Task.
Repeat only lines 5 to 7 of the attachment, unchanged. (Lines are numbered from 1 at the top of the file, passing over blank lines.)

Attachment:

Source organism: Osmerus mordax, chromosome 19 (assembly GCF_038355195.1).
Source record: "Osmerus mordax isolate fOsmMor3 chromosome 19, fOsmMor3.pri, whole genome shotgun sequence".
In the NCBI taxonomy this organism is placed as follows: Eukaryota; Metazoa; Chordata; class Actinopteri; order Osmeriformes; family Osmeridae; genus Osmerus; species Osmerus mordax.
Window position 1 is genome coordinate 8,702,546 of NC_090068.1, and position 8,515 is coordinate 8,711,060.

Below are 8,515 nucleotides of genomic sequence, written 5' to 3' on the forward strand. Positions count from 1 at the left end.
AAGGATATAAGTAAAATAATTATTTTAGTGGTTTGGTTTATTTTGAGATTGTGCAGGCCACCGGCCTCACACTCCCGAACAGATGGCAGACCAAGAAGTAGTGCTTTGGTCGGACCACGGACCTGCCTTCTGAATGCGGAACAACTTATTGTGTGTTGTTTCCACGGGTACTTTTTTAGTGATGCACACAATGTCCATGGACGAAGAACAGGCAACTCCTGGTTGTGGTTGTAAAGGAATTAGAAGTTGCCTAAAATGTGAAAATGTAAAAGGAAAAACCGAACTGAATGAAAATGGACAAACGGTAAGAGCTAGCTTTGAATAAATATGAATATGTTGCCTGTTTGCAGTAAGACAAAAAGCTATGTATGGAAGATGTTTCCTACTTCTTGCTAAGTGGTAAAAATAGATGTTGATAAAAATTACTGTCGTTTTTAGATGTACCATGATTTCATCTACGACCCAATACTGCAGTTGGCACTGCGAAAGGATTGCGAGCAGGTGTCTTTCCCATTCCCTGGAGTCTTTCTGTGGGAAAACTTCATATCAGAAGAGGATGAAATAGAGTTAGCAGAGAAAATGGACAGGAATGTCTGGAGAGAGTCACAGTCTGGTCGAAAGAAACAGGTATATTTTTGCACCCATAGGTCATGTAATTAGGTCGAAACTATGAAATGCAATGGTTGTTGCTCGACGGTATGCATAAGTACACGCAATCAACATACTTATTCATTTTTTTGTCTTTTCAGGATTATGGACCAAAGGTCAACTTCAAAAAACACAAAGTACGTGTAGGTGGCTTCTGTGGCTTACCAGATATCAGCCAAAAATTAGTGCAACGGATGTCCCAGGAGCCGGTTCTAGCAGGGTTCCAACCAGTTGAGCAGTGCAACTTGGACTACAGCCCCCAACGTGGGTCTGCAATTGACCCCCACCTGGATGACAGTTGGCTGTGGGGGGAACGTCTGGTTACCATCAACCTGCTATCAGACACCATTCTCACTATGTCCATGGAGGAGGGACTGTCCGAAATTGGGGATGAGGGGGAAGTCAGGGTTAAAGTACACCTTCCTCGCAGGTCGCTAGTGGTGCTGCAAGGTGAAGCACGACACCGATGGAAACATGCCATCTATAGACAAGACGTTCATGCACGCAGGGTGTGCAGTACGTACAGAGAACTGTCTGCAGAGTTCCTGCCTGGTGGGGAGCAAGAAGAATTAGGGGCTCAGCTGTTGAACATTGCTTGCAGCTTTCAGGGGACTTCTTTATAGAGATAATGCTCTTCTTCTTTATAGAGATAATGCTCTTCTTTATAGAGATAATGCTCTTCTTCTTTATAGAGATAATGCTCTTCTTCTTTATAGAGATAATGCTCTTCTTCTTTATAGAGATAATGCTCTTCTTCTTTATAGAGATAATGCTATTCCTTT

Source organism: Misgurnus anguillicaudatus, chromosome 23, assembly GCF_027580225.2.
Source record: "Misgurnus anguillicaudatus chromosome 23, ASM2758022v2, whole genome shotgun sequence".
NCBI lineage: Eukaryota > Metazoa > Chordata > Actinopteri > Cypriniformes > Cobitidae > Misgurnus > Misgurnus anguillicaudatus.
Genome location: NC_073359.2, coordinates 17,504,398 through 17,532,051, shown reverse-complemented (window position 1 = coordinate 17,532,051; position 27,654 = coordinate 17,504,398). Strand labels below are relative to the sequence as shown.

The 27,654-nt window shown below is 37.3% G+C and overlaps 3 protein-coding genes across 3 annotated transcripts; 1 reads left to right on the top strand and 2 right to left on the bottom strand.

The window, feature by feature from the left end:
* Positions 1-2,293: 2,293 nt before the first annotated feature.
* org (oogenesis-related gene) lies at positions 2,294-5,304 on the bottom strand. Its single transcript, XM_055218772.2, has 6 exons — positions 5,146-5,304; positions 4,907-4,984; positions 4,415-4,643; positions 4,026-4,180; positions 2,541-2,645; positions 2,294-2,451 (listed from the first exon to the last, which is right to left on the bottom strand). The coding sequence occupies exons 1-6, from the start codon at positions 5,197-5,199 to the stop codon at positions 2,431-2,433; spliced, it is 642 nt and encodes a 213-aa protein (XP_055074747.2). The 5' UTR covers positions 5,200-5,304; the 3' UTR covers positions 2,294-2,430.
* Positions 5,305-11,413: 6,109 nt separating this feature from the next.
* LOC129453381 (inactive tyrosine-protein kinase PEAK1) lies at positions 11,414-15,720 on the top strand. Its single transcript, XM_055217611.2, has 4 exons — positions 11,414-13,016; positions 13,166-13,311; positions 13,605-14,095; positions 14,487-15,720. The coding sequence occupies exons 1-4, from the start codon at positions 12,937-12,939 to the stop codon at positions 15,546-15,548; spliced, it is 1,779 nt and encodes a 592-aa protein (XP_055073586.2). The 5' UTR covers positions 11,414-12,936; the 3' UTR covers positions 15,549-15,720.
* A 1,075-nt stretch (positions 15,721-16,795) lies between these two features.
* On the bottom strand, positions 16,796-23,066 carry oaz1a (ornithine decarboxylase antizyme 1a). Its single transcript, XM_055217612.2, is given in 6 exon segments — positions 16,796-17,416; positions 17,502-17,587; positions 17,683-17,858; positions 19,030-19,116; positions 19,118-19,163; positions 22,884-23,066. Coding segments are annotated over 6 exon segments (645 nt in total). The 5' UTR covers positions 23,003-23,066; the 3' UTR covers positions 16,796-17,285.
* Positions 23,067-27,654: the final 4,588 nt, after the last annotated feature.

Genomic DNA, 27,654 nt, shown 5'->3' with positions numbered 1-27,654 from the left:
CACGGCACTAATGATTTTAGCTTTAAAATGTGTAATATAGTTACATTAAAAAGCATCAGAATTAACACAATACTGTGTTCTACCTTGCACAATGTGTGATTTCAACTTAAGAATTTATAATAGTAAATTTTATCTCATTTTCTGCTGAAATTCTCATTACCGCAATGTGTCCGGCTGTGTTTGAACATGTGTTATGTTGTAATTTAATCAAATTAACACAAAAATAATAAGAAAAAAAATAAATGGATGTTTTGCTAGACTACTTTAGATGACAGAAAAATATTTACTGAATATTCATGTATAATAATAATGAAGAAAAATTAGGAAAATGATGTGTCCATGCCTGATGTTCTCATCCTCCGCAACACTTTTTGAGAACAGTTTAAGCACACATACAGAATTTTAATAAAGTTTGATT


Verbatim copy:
Below are 8,515 nucleotides of genomic sequence, written 5' to 3' on the forward strand. Positions count from 1 at the left end.
AAGGATATAAGTAAAATAATTATTTTAGTGGTTTGGTTTATTTTGAGATTGTGCAGGCCACCGGCCTCACACTCCCGAACAGATGGCAGACCAAGAAGTAGTGCTTTGGTCGGACCACGGACCTGCCTTCTGAATGCGGAACAACTTATTGTGTGTTGTTTCCACGGGTACTTTTTTAGTGATGCACACAATGTCCATGGACGAAGAACAGGCAACTCCTGGTTGTGGTTGTAAAGGAATTAGAAGTTGCCTAAAATGTGAAAATGTAAAAGGAAAAACCGAACTGAATGAAAATGGACAAACGGTAAGAGCTAGCTTTGAATAAATATGAATATGTTGCCTGTTTGCAGTAAGACAAAAAGCTATGTATGGAAGATGTTTCCTACTTCTTGCTAAGTGGTAAAAATAGATGTTGATAAAAATTACTGTCGTTTTTAGATGTACCATGATTTCATCTACGACCCAATACTGCAGTTGGCACTGCGAAAGGATTGCGAGCAGGTGTCTTTCCCATTCCCTGGAGTCTTTCTGTGGGAAAACTTCATATCAGAAGAGGATGAAATAGAGTTAGCAGAGAAAATGGACAGGAATGTCTGGAGAGAGTCACAGTCTGGTCGAAAGAAACAGGTATATTTTTGCACCCATAGGTCATGTAATTAGGTCGAAACTATGAAATGCAATGGTTGTTGCTCGACGGTATGCATAAGTACACGCAATCAACATACTTATTCATTTTTTTGTCTTTTCAGGATTATGGACCAAAGGTCAACTTCAAAAAACACAAAGTACGTGTAGGTGGCTTCTGTGGCTTACCAGATATCAGCCAAAAATTAGTGCAACGGATGTCCCAGGAGCCGGTTCTAGCAGGGTTCCAACCAGTTGAGCAGTGCAACTTGGACTACAGCCCCCAACGTGGGTCTGCAATTGACCCCCACCTGGATGACAGTTGGCTGTGGGGGGAACGTCTGGTTACCATCAACCTGCTATCAGACACCATTCTCACTATGTCCATGGAGGAGGGACTGTCCGAAATTGGGGATGAGGGGGAAGTCAGGGTTAAAGTACACCTTCCTCGCAGGTCGCTAGTGGTGCTGCAAGGTGAAGCACGACACCGATGGAAACATGCCATCTATAGACAAGACGTTCATGCACGCAGGGTGTGCAGTACGTACAGAGAACTGTCTGCAGAGTTCCTGCCTGGTGGGGAGCAAGAAGAATTAGGGGCTCAGCTGTTGAACATTGCTTGCAGCTTTCAGGGGACTTCTTTATAGAGATAATGCTCTTCTTCTTTATAGAGATAATGCTCTTCTTTATAGAGATAATGCTCTTCTTCTTTATAGAGATAATGCTCTTCTTCTTTATAGAGATAATGCTCTTCTTCTTTATAGAGATAATGCTCTTCTTCTTTATAGAGATAATGCTATTCCTTT

Source organism: Misgurnus anguillicaudatus, chromosome 23, assembly GCF_027580225.2.